John Williams recently wrote about the work of William James in the New York Times and his observations reminded me I should reach for his ideas again. Reading James and his theories on pragmatism over the holidays, I’m reminded that truth is rooted in the source. Rooted in you. It’s rooted in what you believe and how you’ve come to believe it. Rooted in how badly you need your ideas to remain true. James talks about the impact of temperament on your personal philosophy and how important the acknowledgement of that philosophy is to how we get along (or not).

James explains the realities of absolutism in his 1904 lecture What Pragmatism Means: “…the greatest enemy of any one of our truths may be the rest of our truths. Truths have once for all this desperate instinct of self-preservation and of desire to extinguish whatever contradicts them.” He challenges us to unstiffen our theories and view the world with an openness that may help us land on shared realities.

There were many incredible stories covered by journalists in 2017 but two pieces opened my mind in this way. First, in November, the National Post’s Richard Warnica took us into the story of Anthony James Kiss, into the challenge of moral choices and the limitations of the law. To be human is a complicated business and this kind of journalism is exceedingly rare. Reading it made me want to send Warnica to go back and dig into every 2017 headline to show me the undercurrents.

If you think of your own life, you know the details matter. The real story is rarely agreed upon or fully understood. Sometimes it takes years to sort out why things happen. Now, more than ever, we need to reach into the grey of life and accept complexity if we want to hold together. Journalists can help but the work of trying to understand — even when we don’t agree — rests with all of us.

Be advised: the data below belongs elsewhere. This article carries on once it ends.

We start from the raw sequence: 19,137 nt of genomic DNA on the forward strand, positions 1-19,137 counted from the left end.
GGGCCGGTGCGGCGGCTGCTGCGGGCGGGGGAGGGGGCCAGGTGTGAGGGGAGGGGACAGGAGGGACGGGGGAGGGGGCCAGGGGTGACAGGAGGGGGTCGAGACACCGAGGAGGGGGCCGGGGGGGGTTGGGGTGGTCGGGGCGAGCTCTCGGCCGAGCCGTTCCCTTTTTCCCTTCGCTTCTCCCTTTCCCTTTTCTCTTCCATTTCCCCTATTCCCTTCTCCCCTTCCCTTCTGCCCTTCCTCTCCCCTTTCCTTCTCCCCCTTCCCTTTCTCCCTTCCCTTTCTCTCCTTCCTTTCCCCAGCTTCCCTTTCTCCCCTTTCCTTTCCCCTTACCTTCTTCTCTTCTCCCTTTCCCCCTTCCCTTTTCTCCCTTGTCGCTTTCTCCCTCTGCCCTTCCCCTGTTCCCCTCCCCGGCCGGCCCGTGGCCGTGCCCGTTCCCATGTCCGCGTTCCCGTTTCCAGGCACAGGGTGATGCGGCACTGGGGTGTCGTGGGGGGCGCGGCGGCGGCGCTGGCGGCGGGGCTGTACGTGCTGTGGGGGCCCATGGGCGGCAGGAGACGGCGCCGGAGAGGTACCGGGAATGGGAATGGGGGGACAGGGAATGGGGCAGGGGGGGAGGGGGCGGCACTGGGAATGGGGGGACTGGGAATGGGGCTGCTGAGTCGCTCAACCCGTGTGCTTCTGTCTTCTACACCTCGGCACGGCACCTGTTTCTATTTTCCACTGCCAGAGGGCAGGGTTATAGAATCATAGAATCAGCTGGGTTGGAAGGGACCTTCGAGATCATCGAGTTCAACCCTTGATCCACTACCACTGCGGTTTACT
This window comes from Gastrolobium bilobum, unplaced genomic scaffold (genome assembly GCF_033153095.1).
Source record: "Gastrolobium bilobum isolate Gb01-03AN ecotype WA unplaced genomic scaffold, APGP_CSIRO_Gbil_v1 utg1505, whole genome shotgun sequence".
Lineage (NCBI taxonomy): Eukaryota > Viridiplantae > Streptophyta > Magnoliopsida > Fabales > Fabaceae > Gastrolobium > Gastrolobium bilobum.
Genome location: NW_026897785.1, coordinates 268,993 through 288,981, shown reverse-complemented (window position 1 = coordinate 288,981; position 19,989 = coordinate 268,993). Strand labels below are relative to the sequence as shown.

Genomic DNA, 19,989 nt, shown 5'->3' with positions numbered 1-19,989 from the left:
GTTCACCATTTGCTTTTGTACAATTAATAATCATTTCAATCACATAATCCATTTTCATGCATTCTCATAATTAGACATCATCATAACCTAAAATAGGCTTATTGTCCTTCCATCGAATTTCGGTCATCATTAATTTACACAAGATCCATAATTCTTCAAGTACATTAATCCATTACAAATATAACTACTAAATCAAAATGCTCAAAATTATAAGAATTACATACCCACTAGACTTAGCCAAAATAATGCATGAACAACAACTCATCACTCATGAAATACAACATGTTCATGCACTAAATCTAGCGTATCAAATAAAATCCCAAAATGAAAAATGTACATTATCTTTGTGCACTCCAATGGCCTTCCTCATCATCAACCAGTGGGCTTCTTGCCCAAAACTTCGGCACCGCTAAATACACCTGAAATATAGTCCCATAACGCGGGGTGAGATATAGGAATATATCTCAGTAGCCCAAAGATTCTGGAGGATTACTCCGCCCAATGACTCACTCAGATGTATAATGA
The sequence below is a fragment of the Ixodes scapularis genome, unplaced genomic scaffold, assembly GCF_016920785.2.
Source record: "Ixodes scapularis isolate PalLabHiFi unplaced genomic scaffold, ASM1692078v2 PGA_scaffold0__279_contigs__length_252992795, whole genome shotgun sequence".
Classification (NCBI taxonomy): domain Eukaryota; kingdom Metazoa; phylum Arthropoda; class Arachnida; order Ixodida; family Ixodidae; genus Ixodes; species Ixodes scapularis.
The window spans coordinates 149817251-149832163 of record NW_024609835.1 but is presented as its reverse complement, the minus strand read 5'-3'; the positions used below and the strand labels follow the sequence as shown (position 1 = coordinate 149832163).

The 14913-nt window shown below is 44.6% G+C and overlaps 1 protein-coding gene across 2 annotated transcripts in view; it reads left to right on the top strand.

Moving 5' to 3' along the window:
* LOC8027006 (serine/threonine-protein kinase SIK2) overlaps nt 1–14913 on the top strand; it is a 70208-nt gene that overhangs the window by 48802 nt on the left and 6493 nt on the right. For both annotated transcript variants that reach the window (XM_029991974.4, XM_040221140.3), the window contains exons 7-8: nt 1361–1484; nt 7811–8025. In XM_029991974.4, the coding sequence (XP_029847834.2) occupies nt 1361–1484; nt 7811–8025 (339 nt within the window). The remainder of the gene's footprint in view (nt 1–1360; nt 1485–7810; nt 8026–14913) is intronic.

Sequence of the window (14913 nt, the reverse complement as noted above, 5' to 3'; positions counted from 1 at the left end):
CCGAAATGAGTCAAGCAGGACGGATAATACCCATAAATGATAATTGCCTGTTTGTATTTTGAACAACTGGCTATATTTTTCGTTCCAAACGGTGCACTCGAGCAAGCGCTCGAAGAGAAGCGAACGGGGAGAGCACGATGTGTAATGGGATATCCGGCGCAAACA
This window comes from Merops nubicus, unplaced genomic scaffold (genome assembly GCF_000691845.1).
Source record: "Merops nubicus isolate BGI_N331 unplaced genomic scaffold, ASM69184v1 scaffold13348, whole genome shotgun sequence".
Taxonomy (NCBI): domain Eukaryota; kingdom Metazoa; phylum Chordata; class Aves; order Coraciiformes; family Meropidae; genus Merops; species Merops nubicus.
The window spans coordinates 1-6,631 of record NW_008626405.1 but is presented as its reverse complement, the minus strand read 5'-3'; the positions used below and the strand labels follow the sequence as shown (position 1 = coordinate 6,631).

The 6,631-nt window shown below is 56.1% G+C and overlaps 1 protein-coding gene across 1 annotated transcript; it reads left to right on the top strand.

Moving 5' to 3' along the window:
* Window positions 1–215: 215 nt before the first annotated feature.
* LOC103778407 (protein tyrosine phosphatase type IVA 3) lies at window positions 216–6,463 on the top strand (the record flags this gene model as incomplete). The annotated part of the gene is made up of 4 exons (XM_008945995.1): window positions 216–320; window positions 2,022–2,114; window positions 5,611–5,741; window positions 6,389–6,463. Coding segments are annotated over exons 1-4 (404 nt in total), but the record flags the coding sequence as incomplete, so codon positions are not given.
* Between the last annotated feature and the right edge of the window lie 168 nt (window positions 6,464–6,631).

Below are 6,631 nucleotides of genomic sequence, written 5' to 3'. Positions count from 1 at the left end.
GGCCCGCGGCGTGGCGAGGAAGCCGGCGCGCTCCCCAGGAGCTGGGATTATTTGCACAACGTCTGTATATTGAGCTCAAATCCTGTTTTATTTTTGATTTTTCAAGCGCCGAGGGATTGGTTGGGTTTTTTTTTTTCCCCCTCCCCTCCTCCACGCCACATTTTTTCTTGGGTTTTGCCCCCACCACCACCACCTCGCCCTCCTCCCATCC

Second, a column I had been waiting for all year. The journey Washington Post columnist Margaret Sullivan took us into the U.S. heartland and her exploration of the nuances of media trust is important. She uncovers the heart of our challenge for 2018. It is not a matter of stubbornly standing up for what we believe to be right. It is not a matter of ignoring gaps and problems either. Lies need to be called out. Facts fought for.

But, we also need to stand up for the conversation. The conversation will bridge the gaps between us with time. The conversation will shape what we know the truth to be, for now.

If we want to make positive gains together in the coming year, the challenge then is not to force an ideological shift on our neighbour. It is not to subsume the ideas of one group in favour of another. It begins with questioning ourselves and why we believe in the ideas we do. Are we really right where we stand? Can we not have more productive conversations with the people we disagree with most? Are you open to having your truth altered?

Change will take us all forward and it’s my hope that where we land is a kinder, less strident place. Maybe I’m wrong but, after a terrible year, there is some comfort in the work left for all of us to do. Making sense of a complex world rests not just with journalists. It’s a job for all of us. In that work, there is a chance to make things better for everyone.